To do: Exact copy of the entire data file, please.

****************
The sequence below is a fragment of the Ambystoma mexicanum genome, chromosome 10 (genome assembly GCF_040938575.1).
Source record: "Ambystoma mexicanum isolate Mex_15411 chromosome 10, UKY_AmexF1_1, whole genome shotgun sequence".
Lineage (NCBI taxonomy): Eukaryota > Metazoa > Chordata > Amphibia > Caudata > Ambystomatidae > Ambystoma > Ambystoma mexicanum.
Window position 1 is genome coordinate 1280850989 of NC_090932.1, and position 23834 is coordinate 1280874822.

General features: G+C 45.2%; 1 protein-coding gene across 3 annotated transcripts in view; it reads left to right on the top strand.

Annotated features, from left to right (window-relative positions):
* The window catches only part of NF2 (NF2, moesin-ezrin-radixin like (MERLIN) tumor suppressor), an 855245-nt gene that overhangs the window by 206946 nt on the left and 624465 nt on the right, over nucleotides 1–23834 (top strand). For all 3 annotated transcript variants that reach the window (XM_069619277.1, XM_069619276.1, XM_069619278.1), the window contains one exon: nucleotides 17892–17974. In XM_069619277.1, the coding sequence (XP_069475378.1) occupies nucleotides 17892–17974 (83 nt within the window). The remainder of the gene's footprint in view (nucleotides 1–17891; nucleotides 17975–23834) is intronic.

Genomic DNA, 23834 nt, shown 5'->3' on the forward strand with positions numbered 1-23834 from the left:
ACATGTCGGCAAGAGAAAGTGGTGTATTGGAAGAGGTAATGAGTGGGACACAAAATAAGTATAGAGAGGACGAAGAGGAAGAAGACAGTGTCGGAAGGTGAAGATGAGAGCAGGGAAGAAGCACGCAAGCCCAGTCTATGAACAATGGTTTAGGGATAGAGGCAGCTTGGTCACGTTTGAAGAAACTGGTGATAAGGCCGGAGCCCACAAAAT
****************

The sequence below is a fragment of the Ambystoma mexicanum genome, chromosome 10 (genome assembly GCF_040938575.1).
Source record: "Ambystoma mexicanum isolate Mex_15411 chromosome 10, UKY_AmexF1_1, whole genome shotgun sequence".
Lineage (NCBI taxonomy): Eukaryota > Metazoa > Chordata > Amphibia > Caudata > Ambystomatidae > Ambystoma > Ambystoma mexicanum.
Window position 1 is genome coordinate 1280850989 of NC_090932.1, and position 23834 is coordinate 1280874822.

General features: G+C 45.2%; 1 protein-coding gene across 3 annotated transcripts in view; it reads left to right on the top strand.

Annotated features, from left to right (window-relative positions):
* The window catches only part of NF2 (NF2, moesin-ezrin-radixin like (MERLIN) tumor suppressor), an 855245-nt gene that overhangs the window by 206946 nt on the left and 624465 nt on the right, over nucleotides 1–23834 (top strand). For all 3 annotated transcript variants that reach the window (XM_069619277.1, XM_069619276.1, XM_069619278.1), the window contains one exon: nucleotides 17892–17974. In XM_069619277.1, the coding sequence (XP_069475378.1) occupies nucleotides 17892–17974 (83 nt within the window). The remainder of the gene's footprint in view (nucleotides 1–17891; nucleotides 17975–23834) is intronic.

Genomic DNA, 23834 nt, shown 5'->3' on the forward strand with positions numbered 1-23834 from the left:
ACATGTCGGCAAGAGAAAGTGGTGTATTGGAAGAGGTAATGAGTGGGACACAAAATAAGTATAGAGAGGACGAAGAGGAAGAAGACAGTGTCGGAAGGTGAAGATGAGAGCAGGGAAGAAGCACGCAAGCCCAGTCTATGAACAATGGTTTAGGGATAGAGGCAGCTTGGTCACGTTTGAAGAAACTGGTGATAAGGCCGGAGCCCACAAAAT